“Two things are certain in life. . . death and taxes.” Most everyone has heard this quote and either chuckled or groaned. I attended a presentation recently about “The Conversation Project” whose goal it is to inspire people to talk with their loved ones about their desires at the end of their lives. None of us knows when we are going to die so it is best to having these conversations early and more than once.
I Don’t Want to Deal with Death
Some people have the mistaken belief that if they don’t think about it or talk about it, they won’t die. Most humans have a need to feel in control. Death is one of those things in life over which we have little control.
End of Life – Things to Talk About Now
Who will make your healthcare decisions if you are unable to make them yourself?
What will making those decisions do to those you love?
How will it effect their relationships if they don’t agree with each other?
The only way for you to have control over your the decisions made if you become incapacitated is if you have a Living Will or Medical Power of Attorney (aka Healthcare Proxy or similar terms). These are both documents that legally designate your decision-makers if you are ever in a situation in which you are unable to do so for yourself. It is important to designate 2 or 3 people (Put them in order. More than one is important in case your designee is unavailable). You need to have regular conversations about your wishes. Be specific about your desires. If your proxy knows what you want, it is a much easier decision, and your loved one(s) can be at peace knowing s/he has followed your wishes.
Advanced Directives – Who Will Be Responsible? What Will Be Done?
A Living Will is a Type of Advanced Directive. It is a document that dictates your desires if you are unable to do so yourself. It gives written legal instructions regarding your medical care preferences. The Living Will can address the administration of life sustaining procedures.
Medical Power of Attorney
A Medical Power of Attorney, also called a Healthcare Proxy, designates a decision maker who will act on your behalf and in accordance with your wishes. This is why it is so important to talk about your desires. You should also designate alternates in the event that the your first choice is not available. This is the most important document to complete!
Do Not Resuscitate (DNR)
A Do Not Resuscitate order, commonly called a DNR, is an advanced directive medical order that directs medical personnel not to resuscitate in the event that the breathing ceases or the heart stops beating. It is a decision only about CPR. It does not include decisions about pain medications or nutrition. Unlike a Living Will or a Medical Power of Attorney, which are typically drafted by an attorney, a DNR is a form discussed, completed and must be signed by your doctor.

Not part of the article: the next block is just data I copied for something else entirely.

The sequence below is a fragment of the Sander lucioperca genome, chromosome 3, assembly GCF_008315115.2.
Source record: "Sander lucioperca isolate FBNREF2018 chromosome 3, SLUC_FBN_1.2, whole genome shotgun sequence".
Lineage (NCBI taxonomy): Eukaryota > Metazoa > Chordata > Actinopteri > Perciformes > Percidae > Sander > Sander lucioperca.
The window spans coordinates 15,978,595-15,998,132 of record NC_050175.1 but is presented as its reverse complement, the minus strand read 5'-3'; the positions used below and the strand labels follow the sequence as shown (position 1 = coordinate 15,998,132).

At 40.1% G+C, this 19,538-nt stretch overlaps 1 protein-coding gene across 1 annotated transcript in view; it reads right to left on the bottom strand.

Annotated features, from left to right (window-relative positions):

Please note, if you call 911 and there is no DNR in place, Emergency Medical Personnel must perform CPR. Here is a great article that discussed this issue.
If The Worst Happens
Completing the documents above and discussing your wishes with your love ones can protect you from worst case scenarios.
- If you haven’t legally designated someone to make these type of health care decisions for you if you are unable, then who will? It could be a person or persons who are completely unrelated to you and don’t even know you.
- Without advanced directives you may lie there in a vegetative state while your loved one go through a lengthy and costly legal process to establish guardianship and take control of your healthcare.
- If you haven’t designated a proxy (and ideally more than one) to make decisions, your family members may not agree which could cause unresolvable family problems.
- You may be resuscitated against your wishes.
- You could only be partially resuscitated. If the heartbeat starts again but your are not strong enough to breath on your own, a machine called a ventilator may be employed to move air in and out of your lungs indefinitely.
- You could be in a persistent vegetative state with no one able to override the decisions of healthcare professionals.
How to have a Conversation About End of Life Decisions
Here are some conversation starters:
- What do you think about growing older?
- What do you think about dying?
- What matters most to you at the end of life?
- What can you not imagine living without?
- What do you value most?
- Who do you want to be the primary and secondary decision makers?
- What would be worse than death?
- What do you fear about dying?
- What would be a good death?
- How involved do you want you loved ones to be?
- How long do you want to receive medical care?
If you are uncomfortable dealing with these issues, I can help. We can meet privately in your home or my Boulder office to explore your feelings and wishes on the subject. Then, when you are ready, I can help create a safe environment for you to communicate your wishes to your loved ones. For more information, call me at (303) 444-2003.
Hospice care focuses on comfort, care and quality of life for people in the final phases of life. Hospice care can be done at home, in a hospital or in a separate hospice care facility. National Hospice and Palliative Care Organization has a website with resources to help in choosing a hospice.